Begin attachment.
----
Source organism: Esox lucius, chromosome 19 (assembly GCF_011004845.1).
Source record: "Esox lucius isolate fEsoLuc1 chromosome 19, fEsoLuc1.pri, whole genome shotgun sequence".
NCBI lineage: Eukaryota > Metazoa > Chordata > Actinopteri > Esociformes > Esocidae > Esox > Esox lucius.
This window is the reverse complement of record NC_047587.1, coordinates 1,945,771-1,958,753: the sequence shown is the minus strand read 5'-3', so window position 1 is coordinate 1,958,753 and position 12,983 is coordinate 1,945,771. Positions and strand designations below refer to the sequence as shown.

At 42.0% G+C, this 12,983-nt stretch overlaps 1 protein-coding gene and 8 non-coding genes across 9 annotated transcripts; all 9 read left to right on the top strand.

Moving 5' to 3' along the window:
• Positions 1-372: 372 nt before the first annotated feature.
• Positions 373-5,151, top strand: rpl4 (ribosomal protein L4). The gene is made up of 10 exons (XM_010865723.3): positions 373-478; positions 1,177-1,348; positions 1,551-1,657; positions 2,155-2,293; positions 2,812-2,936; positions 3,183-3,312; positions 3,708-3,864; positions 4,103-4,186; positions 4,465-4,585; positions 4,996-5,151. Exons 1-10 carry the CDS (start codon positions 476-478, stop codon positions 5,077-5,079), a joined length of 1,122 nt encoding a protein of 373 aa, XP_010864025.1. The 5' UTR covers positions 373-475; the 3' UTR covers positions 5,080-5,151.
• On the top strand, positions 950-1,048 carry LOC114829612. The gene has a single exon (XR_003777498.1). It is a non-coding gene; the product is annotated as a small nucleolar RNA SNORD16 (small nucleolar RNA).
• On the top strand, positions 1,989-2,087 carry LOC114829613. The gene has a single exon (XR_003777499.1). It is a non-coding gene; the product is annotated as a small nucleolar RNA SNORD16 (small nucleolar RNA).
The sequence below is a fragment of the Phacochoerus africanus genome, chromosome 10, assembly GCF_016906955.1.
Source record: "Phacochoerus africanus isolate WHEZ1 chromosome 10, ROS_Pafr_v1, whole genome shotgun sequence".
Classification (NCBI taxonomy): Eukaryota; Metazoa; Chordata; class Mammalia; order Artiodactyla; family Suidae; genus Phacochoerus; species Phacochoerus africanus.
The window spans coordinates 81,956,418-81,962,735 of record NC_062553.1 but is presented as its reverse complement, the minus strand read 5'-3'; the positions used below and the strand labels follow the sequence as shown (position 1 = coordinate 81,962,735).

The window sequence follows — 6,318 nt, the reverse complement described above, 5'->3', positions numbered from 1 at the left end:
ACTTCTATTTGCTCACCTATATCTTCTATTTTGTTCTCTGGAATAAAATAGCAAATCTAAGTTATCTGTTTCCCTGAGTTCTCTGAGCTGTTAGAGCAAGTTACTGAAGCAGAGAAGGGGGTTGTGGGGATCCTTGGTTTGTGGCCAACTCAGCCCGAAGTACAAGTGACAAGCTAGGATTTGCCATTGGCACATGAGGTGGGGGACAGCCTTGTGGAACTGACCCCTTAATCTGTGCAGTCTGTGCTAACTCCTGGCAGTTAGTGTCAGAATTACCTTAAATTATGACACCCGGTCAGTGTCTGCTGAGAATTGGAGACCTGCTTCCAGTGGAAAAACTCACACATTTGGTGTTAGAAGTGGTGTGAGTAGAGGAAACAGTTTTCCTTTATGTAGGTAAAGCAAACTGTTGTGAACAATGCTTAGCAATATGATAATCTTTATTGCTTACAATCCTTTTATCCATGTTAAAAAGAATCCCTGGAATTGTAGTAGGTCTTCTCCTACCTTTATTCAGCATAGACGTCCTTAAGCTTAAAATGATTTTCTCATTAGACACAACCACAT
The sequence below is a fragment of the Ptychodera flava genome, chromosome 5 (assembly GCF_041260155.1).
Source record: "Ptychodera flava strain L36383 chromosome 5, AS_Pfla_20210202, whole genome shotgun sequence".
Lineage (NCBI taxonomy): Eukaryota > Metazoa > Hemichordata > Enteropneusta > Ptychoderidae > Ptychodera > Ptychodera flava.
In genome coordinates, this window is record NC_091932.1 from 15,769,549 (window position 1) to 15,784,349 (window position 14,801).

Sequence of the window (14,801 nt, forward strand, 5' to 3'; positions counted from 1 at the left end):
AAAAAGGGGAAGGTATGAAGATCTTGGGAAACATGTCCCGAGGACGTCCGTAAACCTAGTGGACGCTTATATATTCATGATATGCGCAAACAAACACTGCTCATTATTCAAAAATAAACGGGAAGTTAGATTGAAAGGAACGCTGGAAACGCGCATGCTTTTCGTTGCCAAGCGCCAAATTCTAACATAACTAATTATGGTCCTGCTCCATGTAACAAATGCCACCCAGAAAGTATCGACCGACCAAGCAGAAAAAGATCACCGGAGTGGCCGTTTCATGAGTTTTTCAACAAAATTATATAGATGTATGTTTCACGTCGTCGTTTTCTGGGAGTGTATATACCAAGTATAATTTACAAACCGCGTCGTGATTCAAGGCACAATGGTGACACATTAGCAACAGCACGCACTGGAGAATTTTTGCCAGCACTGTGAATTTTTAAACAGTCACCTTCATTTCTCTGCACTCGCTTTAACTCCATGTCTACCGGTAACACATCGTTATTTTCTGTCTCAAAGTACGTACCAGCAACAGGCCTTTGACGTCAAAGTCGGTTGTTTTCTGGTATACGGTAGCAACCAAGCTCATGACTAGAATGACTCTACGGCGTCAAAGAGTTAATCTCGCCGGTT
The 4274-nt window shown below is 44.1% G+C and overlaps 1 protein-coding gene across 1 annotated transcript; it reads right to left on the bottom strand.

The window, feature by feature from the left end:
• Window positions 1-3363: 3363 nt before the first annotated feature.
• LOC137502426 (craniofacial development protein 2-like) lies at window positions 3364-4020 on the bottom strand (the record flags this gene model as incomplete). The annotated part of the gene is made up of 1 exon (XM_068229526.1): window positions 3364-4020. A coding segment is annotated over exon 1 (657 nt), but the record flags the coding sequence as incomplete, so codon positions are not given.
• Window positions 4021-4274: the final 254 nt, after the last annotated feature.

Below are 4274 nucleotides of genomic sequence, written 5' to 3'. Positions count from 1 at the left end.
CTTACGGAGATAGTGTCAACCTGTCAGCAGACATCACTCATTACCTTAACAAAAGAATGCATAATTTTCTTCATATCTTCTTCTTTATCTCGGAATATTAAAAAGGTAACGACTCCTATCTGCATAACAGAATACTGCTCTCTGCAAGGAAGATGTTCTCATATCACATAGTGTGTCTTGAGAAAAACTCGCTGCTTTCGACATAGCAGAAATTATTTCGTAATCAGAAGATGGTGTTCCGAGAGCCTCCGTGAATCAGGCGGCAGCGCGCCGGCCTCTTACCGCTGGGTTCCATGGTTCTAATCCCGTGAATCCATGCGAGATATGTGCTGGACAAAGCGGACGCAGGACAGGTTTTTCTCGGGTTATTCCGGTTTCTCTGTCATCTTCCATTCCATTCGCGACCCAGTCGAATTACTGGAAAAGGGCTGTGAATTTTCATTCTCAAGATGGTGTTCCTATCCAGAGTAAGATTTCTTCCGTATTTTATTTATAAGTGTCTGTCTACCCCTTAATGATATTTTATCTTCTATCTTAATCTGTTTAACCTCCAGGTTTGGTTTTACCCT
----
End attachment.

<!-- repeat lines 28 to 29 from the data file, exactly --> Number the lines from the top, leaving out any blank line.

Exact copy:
Below are 4274 nucleotides of genomic sequence, written 5' to 3'. Positions count from 1 at the left end.
CTTACGGAGATAGTGTCAACCTGTCAGCAGACATCACTCATTACCTTAACAAAAGAATGCATAATTTTCTTCATATCTTCTTCTTTATCTCGGAATATTAAAAAGGTAACGACTCCTATCTGCATAACAGAATACTGCTCTCTGCAAGGAAGATGTTCTCATATCACATAGTGTGTCTTGAGAAAAACTCGCTGCTTTCGACATAGCAGAAATTATTTCGTAATCAGAAGATGGTGTTCCGAGAGCCTCCGTGAATCAGGCGGCAGCGCGCCGGCCTCTTACCGCTGGGTTCCATGGTTCTAATCCCGTGAATCCATGCGAGATATGTGCTGGACAAAGCGGACGCAGGACAGGTTTTTCTCGGGTTATTCCGGTTTCTCTGTCATCTTCCATTCCATTCGCGACCCAGTCGAATTACTGGAAAAGGGCTGTGAATTTTCATTCTCAAGATGGTGTTCCTATCCAGAGTAAGATTTCTTCCGTATTTTATTTATAAGTGTCTGTCTACCCCTTAATGATATTTTATCTTCTATCTTAATCTGTTTAACCTCCAGGTTTGGTTTTACCCT